Dharavi, considered Asia’s biggest shantytown, two square km (0.8 square miles) [consists] of open sewers, muddy lanes and ramshackle tenements that is home to almost a million people.
But strip away its squalid veneer and Dharavi bares a unique entrepreneurial spirit, and multi-million dollar micro-businesses, that breaks all the stereotypes of a slum.
…Arguably the most prosperous among the world’s biggest shantytowns, Dharavi has about 5,000 single-room factories and hundreds of cottage industries that together have a turnover of around $1 billion.
Practically every home here produces something to sell – incense sticks, poppadoms, pickles, soft toys and candles among the many crafts.
Much like the startling statistics about the face of poverty in the US, a similar spate of data about Dharavi lifestyles showcases accoutrements which would have been decidedly middle and perhaps even upper class just a few decades ago –
…In recent years, prosperity has been trickling down to Dharavi’s residents. There is 24-hour electricity and running water, and 2006 research shows 85 percent of households have a television, 56 percent a gas stove and 21 percent own a telephone.
So if they’re so productive and have such amazing turnover, the obvious question is why is the place a slum?
I’ll toss up a few theories based on some current thinking in developmental economics and encourage mutineers to offer up their own –
We’re in the midst of transition — Dharavi wasn’t always this productive and has only recently achieved the growth described in the article and thus, just needs to be given some time. One can readily imagine that much of the small scale production in Dharavi was driven even deeper underground during the license-raj era and economic openness just takes time to “trickle down”.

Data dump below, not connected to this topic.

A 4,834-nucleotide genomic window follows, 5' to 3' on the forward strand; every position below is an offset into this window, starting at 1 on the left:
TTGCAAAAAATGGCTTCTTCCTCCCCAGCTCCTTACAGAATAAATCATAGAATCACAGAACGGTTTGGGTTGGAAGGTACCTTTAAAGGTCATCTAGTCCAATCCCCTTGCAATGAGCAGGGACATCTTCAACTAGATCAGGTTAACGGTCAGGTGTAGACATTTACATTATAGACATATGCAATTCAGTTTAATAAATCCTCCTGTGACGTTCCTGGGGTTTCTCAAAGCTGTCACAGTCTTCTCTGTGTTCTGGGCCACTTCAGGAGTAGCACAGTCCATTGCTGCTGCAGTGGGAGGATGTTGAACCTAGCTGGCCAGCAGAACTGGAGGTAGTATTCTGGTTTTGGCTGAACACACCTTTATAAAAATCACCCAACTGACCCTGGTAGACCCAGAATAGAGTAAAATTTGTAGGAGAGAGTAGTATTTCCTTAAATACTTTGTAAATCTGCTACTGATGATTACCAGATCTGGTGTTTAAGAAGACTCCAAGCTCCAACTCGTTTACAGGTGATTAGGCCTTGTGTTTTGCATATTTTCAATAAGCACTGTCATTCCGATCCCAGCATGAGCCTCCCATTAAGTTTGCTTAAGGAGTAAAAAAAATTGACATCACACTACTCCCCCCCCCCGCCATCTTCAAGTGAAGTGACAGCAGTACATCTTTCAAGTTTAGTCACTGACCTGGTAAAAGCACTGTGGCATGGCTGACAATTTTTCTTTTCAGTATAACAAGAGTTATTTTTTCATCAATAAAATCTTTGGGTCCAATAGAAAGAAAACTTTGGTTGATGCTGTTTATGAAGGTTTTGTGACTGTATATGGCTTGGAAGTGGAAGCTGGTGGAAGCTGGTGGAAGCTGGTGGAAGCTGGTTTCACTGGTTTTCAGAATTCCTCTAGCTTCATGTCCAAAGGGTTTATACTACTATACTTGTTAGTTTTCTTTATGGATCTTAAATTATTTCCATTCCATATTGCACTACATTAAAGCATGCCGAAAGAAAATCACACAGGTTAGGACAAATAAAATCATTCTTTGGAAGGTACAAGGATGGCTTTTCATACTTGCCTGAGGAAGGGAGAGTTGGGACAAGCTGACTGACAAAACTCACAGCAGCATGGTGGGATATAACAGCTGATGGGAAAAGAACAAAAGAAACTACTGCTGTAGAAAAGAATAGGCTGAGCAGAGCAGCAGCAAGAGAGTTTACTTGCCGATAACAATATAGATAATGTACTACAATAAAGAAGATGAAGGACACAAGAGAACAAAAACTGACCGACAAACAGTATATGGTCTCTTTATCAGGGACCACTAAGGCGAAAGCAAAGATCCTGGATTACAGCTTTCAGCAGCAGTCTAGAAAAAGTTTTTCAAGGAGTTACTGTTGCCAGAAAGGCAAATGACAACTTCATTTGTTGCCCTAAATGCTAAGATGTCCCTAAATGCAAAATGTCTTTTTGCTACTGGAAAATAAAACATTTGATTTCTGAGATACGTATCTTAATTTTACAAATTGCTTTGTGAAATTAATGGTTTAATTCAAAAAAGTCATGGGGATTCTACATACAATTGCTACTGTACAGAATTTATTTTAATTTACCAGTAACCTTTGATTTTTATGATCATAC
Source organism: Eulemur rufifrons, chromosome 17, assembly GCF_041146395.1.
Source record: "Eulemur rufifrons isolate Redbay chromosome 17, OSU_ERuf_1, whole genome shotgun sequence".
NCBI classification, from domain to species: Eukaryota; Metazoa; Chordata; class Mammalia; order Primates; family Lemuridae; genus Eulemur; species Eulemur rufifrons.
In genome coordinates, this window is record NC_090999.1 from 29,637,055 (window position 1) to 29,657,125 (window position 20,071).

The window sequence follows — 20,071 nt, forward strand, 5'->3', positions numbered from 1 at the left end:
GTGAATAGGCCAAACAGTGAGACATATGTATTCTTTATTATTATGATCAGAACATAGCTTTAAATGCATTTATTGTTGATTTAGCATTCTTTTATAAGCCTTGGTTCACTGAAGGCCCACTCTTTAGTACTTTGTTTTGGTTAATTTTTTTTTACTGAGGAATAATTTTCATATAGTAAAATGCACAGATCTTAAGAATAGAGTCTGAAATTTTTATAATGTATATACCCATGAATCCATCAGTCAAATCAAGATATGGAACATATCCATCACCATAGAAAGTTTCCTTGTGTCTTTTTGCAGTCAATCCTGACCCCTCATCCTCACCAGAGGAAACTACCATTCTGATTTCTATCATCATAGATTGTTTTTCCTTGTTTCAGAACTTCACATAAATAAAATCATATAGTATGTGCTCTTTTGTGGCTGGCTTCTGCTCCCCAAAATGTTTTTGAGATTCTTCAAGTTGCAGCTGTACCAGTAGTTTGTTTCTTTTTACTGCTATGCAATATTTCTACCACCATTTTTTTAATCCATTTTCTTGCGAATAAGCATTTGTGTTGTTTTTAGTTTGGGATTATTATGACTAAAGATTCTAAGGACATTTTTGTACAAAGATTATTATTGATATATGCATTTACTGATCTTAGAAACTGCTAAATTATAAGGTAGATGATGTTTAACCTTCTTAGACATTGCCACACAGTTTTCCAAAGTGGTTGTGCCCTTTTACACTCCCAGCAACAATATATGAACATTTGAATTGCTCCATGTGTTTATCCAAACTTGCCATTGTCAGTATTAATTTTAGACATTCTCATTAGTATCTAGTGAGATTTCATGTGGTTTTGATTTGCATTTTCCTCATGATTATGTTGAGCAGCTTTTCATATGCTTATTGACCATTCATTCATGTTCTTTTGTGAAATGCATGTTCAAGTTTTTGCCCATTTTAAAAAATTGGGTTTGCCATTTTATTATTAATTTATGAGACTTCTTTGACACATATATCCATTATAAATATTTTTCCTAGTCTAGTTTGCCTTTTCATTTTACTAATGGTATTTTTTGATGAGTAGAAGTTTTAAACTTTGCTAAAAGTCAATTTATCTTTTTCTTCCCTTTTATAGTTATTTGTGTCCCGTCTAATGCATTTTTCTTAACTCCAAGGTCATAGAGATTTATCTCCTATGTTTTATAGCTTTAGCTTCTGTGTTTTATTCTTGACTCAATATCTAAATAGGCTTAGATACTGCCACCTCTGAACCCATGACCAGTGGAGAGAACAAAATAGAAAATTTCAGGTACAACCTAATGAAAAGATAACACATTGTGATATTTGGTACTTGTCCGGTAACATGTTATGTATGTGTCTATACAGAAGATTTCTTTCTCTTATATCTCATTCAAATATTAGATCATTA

Public Service Ethic — A key ingredient for economic growth – particularly at the small scale is an efficient public sector imbused with a “public service ethic” – something somewhat famously lacking in the desi bureacracy. Arnold Kling illustrates by way of example here:
A public service ethic is something that we take for granted in the United States. If you want to open a restaurant, you may find the paperwork and regulations irritating. However, at least you can count on the public officials to process your application in a reasonable time without requiring a large bribe. In many other countries, the conduct of state employees ranges from routine petty corruption to organized extortion.As hard as it is for suburban the middle class to navigate this milieu one can only imagine the utter impregnability it must present lower class slum dwellers. The article other others note that part of the solution for public infrastructure in Dharavi is partial privitization of these services via some of the most massive, private-sector managed urban building projects in Asia.
Hidden Capital & Property Rights — Hernando De Soto’s Mystery of Capital was, for many, the single best explanation of the phenomena of Hidden Capital. According to this argument, the key thing that prevents the 5,000 single-room factories from combining forces, achieving scale, and thus far greater wealth is the lack of firm property rights for existing operations and thus collateral for investment capital to expand. Without contractual enforcement predicated on clear, legally-enforced ownership of your factory, you can’t get the institutional assistance necessary to succeed.
Social Capital & Trust — Paralleling the financial capital argument put forward by DeSoto, Francis Fukuyama puts forward a social capital based argument for interpersonal trust. In addition to governmental infra necessary to scale up a business operation, this theory recognizes significant issues at the entrepreneur & employee level as well. The normal ebb and flow of doing business requires that biz partners & employees trust each other in a deep way to carry out their duties with the best interest of the firm in mind. In lieu of such trust, it’s rare for the firm to scale beyond the size of a single family unit — e.g. the “mom and pop” shop.
Complicating matters is how many of these factors exist simultaneously and feed on each other. There’s a type of “trust” between the individual and the state necessary for an efficient public sector. One of the biggest drivers for “hidden capital” is mistrust of both the state’s corrupt tax man and neighboring, potential business partners. And the solutions are often intertwined as well – the trust necessary for spontaneous formation of desi IT firms, for ex., is no doubt motivated by the highly visible rewards that come from teamwork and GNP growth. Either way, it’s heartening to see Dharavi appearing to make progress on all fronts.